Natural curiosity is about a genuine drive to understand the unknown. Curiosity may also involve rethinking the status quo, reviewing and throwing away long-held assumptions proven false by the world we live and work in.
A curious leader is someone who does not accept everything at face value, but is driven to delve beneath the surface to gain a deep level of understanding. This trait should not be confused with skepticism. Being a curious leader implies that you don’t know the answers but is willing to explore with your followers. Many in leadership roles still perceive they must be seen as having all of the answers. Yet, possessing a healthy sense of curiosity can let a leader pursue new, different, or even previously-thought impossible initiatives. In the right business environment, this curiosity leads to experimentation which becomes the foundation of innovation.
Developing curiosity can always start with asking “Why…”, “How might…” and “What if…”.
Source: Art Pretty
No matter what specific changes a change management program is intending to bring, those aims necessarily involve a sustained changed in the employee’s behavior. Unfortunately, change programs of many firms usually fail to bring about those new behaviours due to four errors that undermine the change efforts. These errors take the forms of neglecting employee’s individual interests, under-engaging the extended leadership team, failure to sufficiently empower the Change Management Unit, and allocating ‘fire and forget’ targets. In order to minimise the occurrence of these errors, the management should strive to make participation in the program individually rewarding. The company should closely engage the extended leadership teams in encouraging change, and empower the Change Management Unit to drive the program. Lastly, the company should also define effective metrics to track progress.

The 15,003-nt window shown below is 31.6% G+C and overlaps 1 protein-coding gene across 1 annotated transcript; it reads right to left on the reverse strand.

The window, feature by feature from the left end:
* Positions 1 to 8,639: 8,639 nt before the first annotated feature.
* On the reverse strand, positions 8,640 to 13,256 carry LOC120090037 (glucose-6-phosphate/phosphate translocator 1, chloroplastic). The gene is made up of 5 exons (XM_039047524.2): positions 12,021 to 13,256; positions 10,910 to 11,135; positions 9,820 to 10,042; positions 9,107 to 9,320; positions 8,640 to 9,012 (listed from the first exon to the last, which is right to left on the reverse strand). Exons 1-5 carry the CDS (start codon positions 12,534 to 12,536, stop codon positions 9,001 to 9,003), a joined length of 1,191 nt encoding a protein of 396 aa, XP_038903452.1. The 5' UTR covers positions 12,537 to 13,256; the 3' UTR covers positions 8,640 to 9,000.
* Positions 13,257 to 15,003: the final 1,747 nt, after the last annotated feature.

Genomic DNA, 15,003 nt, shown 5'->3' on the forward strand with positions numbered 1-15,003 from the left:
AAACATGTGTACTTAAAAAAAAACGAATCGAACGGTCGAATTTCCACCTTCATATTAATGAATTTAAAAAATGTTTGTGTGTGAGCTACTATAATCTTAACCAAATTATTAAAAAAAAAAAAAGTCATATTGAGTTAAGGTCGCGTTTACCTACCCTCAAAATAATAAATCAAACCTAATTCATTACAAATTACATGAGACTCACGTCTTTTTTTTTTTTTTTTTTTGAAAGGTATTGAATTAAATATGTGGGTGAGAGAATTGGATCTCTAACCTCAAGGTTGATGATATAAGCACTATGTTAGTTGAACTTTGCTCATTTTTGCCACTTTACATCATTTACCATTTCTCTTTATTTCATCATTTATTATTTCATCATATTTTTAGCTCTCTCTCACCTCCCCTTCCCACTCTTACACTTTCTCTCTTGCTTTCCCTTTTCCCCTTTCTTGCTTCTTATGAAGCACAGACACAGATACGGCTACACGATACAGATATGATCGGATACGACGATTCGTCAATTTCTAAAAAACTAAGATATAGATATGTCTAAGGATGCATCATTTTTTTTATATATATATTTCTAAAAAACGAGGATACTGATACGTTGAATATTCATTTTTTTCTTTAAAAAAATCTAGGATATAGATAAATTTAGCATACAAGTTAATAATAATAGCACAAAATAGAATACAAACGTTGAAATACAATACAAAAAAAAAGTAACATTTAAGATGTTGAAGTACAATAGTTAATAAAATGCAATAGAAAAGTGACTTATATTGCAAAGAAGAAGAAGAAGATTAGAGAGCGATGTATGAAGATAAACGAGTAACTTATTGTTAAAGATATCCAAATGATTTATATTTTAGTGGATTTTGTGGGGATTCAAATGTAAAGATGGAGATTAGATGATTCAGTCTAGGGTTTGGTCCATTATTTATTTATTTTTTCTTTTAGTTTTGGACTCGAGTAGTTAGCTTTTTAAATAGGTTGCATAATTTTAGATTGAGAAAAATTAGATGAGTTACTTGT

The quest to building strategic skills can be challenging without understanding the process of deriving strategy.
It is difficult to think strategically without the time to reflect on the issues and to ponder options. Once you have time set aside to think about strategy, get a solid understanding of the industry-wide trends and business drivers. Begin exploring and synthesizing the internal trends in day-to-day work, paying attention to the issues and obstacles raised repeatedly in the firm. Seek out and connect with industry peers to learn about their observations of the marketplace, sharing your findings across your network.
By becoming more curious, and looking at information from different perspectives, you will begin to see different possibilities, approaches, and potential outcomes that give rise to strategic options.
Pull together the options through a structure that helps stakeholders understand the core message. Walk the audience through the entire process of identifying issues, developing what is often counter-intuitive insights, and then clearly framing the strategic choices for deliberation.
Source: Havard Business Review